Legato in Chopin, for instance, is different from legato in Beethoven. The instruments at Beethoven’s disposal had a more salient tone and articulation than later ones. Thus in Beethoven we should articulate more clearly: each note should have its own presence. The instruments used by Chopin, however, had a more supple tone and articulation: the main emphasis was not on articulation, but on flexible expression.


I find it particularly important to consciously apply a great variety of sonorities.

Sonorities, in all their multitude, are born in the pianist’s inmost fantasy: I start by imagining different timbres, then adjust touch and pedal to what I’ve heard in my inner ear.

Overall sonority can be affected at any moment by a series of minimal attack delays. This is useful, for instance, when we are attempting to imitate orchestra instruments on the piano, since each instrument has its own different kind of attack.

In varying room acoustics we can influence the overall sound by correctly adjusting tempo. In an auditorium with considerable reverb, the sound needs more time to ‘grow’ than in a room with dry acoustics. To achieve the best sound in each situation I tend to play markedly slower in venues with rich reverberation than in relatively ‘dry’ rooms..

Technique and imagination

In my view, musicianship and technique form an indivisible unity.

Musicianship is based on technique. If you want to realize a musical idea, you obviously need technique to achieve it. But even the feel of playing with technically well-prepared hands can influence the kind of musical thoughts you create.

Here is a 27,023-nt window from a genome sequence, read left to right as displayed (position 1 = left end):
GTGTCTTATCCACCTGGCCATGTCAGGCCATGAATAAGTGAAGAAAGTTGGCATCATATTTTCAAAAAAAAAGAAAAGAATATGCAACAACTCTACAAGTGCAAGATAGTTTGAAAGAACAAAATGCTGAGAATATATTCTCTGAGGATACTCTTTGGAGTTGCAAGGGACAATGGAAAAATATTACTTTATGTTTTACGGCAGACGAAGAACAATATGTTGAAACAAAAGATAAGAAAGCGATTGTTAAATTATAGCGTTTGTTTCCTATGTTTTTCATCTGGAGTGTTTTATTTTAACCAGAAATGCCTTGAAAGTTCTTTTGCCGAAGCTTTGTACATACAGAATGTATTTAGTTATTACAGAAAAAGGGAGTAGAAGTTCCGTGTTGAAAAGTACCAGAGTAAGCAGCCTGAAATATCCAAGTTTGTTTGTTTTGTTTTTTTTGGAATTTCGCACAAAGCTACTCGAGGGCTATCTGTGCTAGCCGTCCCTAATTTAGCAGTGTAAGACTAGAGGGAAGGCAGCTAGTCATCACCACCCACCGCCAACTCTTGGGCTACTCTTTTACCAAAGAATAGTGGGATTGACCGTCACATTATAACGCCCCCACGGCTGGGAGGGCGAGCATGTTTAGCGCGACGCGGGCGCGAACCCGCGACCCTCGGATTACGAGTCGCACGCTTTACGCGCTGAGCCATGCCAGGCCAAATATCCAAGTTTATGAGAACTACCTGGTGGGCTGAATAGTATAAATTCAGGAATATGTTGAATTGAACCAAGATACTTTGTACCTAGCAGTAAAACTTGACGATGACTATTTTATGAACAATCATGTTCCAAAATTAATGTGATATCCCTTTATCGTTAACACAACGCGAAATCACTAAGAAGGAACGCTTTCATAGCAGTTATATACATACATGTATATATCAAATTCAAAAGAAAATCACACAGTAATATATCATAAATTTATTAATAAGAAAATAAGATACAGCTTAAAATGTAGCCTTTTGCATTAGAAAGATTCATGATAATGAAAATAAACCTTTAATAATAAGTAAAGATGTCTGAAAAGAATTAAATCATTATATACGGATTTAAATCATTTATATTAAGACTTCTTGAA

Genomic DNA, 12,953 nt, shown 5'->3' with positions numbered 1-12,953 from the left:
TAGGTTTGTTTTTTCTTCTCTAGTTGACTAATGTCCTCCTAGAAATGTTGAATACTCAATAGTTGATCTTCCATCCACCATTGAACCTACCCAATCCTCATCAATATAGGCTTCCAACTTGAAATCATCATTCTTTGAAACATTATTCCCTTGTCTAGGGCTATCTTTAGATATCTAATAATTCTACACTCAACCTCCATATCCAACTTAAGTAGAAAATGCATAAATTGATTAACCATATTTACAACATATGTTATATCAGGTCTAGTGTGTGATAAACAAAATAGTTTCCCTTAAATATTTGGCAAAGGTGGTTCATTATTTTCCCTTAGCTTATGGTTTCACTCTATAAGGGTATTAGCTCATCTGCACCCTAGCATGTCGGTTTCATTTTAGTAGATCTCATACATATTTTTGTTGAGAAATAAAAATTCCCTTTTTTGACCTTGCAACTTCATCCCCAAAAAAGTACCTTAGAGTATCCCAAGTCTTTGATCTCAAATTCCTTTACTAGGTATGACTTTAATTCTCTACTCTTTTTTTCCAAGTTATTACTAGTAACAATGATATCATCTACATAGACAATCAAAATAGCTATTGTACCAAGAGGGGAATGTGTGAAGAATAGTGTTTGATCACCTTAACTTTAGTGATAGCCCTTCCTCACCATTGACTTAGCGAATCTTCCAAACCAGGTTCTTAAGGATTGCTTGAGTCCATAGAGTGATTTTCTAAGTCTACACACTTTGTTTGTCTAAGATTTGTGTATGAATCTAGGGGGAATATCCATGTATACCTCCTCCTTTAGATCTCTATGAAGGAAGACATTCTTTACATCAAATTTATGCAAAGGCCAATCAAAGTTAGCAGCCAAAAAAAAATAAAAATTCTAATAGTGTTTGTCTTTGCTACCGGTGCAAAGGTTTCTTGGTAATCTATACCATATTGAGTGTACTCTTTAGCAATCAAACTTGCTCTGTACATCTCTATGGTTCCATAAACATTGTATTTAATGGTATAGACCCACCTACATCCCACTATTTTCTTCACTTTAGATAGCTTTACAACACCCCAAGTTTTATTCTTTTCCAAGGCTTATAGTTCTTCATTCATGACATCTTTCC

However, technique is likewise based on musicianship. The inner ear, for instance, is usually regarded as a trait pertaining to musicianship, but it is absolutely indispensable if you want to achieve technical skills such as dexterity. If you can hear music articulated rapidly and precisely in your inner ear before playing, you can also make it become a reality

Rationality and emotion

Neither can we separate rationality from the emotions in music. Music addresses the human being as a whole, and rationality can also be a source of aesthetic pleasure. Feelings, in art, are not unrestrained. We address them through rational means.

The proportion between rationality and emotion admittedly differs from work to work, and elaborately varies from one period of history to the next. It would be mistaken to assume, for instance, that rationality is less important in Romanticism than in Classicism. Romantic works express emotions in a more unfiltered way: therefore the performer needs to structure them even more rationally to ensure that the music does not lose its intensity. Romantic pieces would otherwise sound too feeble, merely like one beautiful passage after another.